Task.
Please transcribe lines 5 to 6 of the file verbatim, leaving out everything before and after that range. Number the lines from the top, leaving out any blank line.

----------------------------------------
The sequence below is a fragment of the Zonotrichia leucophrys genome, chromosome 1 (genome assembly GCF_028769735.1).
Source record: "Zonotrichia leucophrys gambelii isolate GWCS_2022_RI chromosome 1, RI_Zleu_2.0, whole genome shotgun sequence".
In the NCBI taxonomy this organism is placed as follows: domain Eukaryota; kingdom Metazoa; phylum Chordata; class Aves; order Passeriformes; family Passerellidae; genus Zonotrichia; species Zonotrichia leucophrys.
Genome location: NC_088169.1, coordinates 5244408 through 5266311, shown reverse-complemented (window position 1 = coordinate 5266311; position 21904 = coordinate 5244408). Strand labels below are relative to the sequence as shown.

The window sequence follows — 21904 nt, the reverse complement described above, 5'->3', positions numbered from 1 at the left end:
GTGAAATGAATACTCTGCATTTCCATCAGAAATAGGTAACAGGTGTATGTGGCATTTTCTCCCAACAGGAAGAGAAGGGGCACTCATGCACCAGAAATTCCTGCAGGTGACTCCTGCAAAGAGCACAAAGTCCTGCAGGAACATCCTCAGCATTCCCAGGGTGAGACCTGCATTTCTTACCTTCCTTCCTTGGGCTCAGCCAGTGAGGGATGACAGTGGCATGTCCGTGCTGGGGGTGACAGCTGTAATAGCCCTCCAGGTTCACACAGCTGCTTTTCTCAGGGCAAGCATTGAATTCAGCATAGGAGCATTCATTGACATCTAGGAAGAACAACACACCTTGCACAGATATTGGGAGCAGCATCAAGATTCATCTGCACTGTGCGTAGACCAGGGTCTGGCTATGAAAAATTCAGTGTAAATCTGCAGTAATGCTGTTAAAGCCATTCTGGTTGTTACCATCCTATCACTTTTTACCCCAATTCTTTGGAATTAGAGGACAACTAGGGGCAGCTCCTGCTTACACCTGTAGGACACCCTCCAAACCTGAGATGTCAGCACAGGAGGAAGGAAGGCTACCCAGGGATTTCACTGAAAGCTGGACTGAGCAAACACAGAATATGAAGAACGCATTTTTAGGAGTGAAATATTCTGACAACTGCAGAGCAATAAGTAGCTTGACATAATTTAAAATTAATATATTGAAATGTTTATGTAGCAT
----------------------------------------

The window sequence follows — 21904 nt, the reverse complement described above, 5'->3', positions numbered from 1 at the left end:
GTGAAATGAATACTCTGCATTTCCATCAGAAATAGGTAACAGGTGTATGTGGCATTTTCTCCCAACAGGAAGAGAAGGGGCACTCATGCACCAGAAATTCCTGCAGGTGACTCCTGCAAAGAGCACAAAGTCCTGCAGGAACATCCTCAGCATTCCCAGGGTGAGACCTGCATTTCTTACCTTCCTTCCTTGGGCTCAGCCAGTGAGGGATGACAGTGGCATGTCCGTGCTGGGGGTGACAGCTGTAATAGCCCTCCAGGTTCACACAGCTGCTTTTCTCAGGGCAAGCATTGAATTCAGCATAGGAGCATTCATTGACATCTAGGAAGAACAACACACCTTGCACAGATATTGGGAGCAGCATCAAGATTCATCTGCACTGTGCGTAGACCAGGGTCTGGCTATGAAAAATTCAGTGTAAATCTGCAGTAATGCTGTTAAAGCCATTCTGGTTGTTACCATCCTATCACTTTTTACCCCAATTCTTTGGAATTAGAGGACAACTAGGGGCAGCTCCTGCTTACACCTGTAGGACACCCTCCAAACCTGAGATGTCAGCACAGGAGGAAGGAAGGCTACCCAGGGATTTCACTGAAAGCTGGACTGAGCAAACACAGAATATGAAGAACGCATTTTTAGGAGTGAAATATTCTGACAACTGCAGAGCAATAAGTAGCTTGACATAATTTAAAATTAATATATTGAAATGTTTATGTAGCAT